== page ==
17 Four technical tips for writing
If you find acronyms useful as you work on your writing (or to help you teach or coach others to write better), you may find the following offerings useful. They’ve helped me for nearly thirty years.
This acronym slightly revises one I found in a business writing textbook by Jeanne Halpern, Judith Kilborn, and Agnes Lokke. It works best for expository or critical writing, but it can help with fiction, too. The P is purpose: get your purpose for writing clearly in mind before you begin–and keep it there. The R means reader: who will read your work, and what will they need or want to find there? The I reminds us to collect all the information we need beforehand, and make it clear and complete in the text. The S indicates we must select the proper style for the task at hand. The M refers to method of organization: how can we best structure the text to make it easy to follow and enjoy? I recommend putting PRISM right at the top of one’s page to assist in the composition process: it immediately eliminates that deadly enemy: the blank page.
This acronym revises one from the linguists, SVO: subject, verb, object, the simple deep structure of English sentences. It casts the idea in a way to remind writers to focus on using active verbs: subject, active verb, direct object. Replacing passive verbs, being verbs, or boring verbs with good, descriptive, active verbs immediately improves sentences by an order of magnitude. The word SAD implies not the construction of melancholy sentences, but the Renaissance and Romantic meaning of the word: serious and pensive. Even humor writers must take their work seriously and think it through.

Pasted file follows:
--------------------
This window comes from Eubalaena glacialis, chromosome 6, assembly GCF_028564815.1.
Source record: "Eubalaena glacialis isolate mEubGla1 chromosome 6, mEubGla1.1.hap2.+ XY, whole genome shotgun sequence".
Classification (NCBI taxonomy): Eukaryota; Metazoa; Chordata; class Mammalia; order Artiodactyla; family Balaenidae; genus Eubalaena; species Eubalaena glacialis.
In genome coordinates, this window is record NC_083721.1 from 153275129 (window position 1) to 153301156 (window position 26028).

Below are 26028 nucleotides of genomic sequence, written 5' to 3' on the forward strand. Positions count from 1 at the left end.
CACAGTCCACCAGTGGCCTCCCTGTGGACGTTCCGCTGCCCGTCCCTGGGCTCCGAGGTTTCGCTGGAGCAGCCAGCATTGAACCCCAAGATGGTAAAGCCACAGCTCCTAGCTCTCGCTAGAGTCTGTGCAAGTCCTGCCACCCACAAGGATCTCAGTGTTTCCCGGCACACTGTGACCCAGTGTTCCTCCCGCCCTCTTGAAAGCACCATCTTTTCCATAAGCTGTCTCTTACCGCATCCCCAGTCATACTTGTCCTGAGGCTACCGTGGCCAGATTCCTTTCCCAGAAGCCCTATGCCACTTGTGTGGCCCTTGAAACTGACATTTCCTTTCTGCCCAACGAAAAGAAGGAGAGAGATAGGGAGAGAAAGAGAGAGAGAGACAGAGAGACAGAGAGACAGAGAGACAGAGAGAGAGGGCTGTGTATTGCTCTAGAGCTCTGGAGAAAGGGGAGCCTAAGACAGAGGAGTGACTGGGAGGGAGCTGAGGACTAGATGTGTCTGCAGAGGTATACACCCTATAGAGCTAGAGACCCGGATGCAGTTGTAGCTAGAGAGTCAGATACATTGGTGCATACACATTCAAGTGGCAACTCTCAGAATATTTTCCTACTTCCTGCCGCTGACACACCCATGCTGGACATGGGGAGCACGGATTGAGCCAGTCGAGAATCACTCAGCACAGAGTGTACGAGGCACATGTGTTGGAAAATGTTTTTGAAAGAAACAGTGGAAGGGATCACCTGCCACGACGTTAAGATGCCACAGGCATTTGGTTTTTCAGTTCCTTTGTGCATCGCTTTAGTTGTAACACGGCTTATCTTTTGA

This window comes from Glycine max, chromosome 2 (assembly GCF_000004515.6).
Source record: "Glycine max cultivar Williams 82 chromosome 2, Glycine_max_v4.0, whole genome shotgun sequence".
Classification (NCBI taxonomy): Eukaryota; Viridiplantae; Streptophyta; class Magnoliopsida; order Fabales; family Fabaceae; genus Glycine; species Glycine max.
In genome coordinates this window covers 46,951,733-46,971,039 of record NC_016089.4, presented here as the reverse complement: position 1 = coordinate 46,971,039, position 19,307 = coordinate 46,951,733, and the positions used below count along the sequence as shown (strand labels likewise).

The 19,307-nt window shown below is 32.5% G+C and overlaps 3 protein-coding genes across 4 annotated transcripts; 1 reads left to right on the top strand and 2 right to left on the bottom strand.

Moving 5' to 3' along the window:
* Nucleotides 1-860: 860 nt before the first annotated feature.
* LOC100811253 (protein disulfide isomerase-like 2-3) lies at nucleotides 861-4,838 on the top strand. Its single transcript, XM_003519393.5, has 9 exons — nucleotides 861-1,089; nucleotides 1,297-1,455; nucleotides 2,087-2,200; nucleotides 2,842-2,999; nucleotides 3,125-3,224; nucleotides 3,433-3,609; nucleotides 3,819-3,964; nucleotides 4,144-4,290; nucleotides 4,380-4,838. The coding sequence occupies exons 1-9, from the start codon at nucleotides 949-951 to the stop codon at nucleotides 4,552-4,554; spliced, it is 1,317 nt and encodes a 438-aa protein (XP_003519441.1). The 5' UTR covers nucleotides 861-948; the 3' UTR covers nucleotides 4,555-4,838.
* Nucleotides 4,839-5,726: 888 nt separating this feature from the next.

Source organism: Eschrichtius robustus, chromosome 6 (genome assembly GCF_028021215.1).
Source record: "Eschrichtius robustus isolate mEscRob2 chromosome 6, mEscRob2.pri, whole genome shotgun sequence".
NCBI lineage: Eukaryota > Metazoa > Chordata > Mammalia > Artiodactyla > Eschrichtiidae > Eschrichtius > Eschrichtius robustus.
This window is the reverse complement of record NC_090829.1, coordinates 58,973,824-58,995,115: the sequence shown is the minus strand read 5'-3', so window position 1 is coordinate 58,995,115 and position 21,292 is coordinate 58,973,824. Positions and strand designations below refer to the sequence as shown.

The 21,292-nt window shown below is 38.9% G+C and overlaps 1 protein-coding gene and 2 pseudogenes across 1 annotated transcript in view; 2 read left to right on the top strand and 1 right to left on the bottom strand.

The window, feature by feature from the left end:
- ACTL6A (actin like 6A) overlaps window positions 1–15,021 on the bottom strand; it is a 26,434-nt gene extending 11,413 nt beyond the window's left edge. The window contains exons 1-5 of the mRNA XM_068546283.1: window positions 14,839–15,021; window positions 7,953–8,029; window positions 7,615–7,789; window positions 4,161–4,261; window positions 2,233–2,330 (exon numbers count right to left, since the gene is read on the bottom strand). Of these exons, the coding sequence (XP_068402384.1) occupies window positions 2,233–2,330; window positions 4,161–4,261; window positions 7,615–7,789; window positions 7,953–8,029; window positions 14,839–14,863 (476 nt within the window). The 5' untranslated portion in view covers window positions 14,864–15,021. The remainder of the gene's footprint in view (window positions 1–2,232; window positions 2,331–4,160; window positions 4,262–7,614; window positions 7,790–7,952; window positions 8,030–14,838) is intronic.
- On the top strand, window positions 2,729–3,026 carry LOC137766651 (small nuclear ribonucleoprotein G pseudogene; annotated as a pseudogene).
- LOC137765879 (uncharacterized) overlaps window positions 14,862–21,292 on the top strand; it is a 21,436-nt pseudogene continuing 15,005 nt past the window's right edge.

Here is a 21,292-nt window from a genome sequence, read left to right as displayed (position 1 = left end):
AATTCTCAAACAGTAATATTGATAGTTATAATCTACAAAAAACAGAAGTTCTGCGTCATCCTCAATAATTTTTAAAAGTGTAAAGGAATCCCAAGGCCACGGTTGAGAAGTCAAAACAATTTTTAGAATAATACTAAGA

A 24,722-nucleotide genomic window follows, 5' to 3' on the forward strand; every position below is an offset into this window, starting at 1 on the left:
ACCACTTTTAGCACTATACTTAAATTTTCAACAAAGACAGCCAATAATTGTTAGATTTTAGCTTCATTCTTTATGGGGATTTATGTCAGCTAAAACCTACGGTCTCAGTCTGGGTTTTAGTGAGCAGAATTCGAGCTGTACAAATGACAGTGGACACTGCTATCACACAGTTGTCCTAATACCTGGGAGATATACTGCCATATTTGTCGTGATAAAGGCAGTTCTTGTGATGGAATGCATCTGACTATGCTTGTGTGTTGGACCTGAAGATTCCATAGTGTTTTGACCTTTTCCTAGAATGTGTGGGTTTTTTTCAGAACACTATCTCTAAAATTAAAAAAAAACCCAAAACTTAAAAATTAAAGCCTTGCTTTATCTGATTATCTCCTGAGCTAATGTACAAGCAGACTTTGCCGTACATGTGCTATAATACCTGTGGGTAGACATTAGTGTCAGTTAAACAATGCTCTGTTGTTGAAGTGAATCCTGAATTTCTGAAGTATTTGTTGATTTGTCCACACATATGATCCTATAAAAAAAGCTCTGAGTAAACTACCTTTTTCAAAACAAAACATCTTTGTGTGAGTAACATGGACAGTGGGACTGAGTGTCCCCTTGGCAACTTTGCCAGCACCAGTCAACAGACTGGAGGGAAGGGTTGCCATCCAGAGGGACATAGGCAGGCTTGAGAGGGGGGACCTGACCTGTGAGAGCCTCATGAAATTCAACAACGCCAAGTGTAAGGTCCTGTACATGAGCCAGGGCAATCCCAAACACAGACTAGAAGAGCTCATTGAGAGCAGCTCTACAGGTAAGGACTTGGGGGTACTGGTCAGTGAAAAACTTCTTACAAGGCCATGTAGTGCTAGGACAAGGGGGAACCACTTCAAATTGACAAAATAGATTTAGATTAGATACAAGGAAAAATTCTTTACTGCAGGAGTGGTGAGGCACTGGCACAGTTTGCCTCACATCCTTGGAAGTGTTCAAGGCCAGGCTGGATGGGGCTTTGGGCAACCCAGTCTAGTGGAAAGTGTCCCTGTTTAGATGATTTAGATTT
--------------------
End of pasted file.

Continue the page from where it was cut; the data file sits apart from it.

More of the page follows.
One of my “rules of thumb” aims to help writers think about structure: remember to include a clear, informative thesis statement that gives the reader the main point of your work; think as you go about the unity of the whole work (it shouldn’t stray too far from its purpose); in the Poetics Aristotle mentions the power of metaphors, and we should remember that trope as we write–a few good metaphors can improve even the most technical piece or writing (all words are, after all, metaphors); finally, balance implies giving all aspects of a piece of writing appropriate and sufficient weight, avoiding excess and sentimentality, comparing and contrasting, trying to keep the piece fresh and energetic throughout.
For you football fans, I’m not thinking of points-after-touchdowns, but punctuation as traffic signals. I’ve read the work of even brilliant critics who do so badly with punctuation that they annoy readers and drive them away rather than easing them in. Punctuation clarifies for a reader when to stop, pause, yield, or maintain or change direction. Writers should know that even though a hyphen and a dash look a little alike (the dash is longer), they mean each other’s opposite: a hyphen says “link these two things,” and a dash says “separate these two things.” A semicolon implies a two-way stop (the same grammatical unit on either side), while a comma implies a yield (giving way to a new syntactical unit). Thinking through the process provides a fun and helpful way to think about punctuation in a logical and repeatable way.
I hope these acronyms prove as useful to you as they have to me, and, as always, thanks for reading.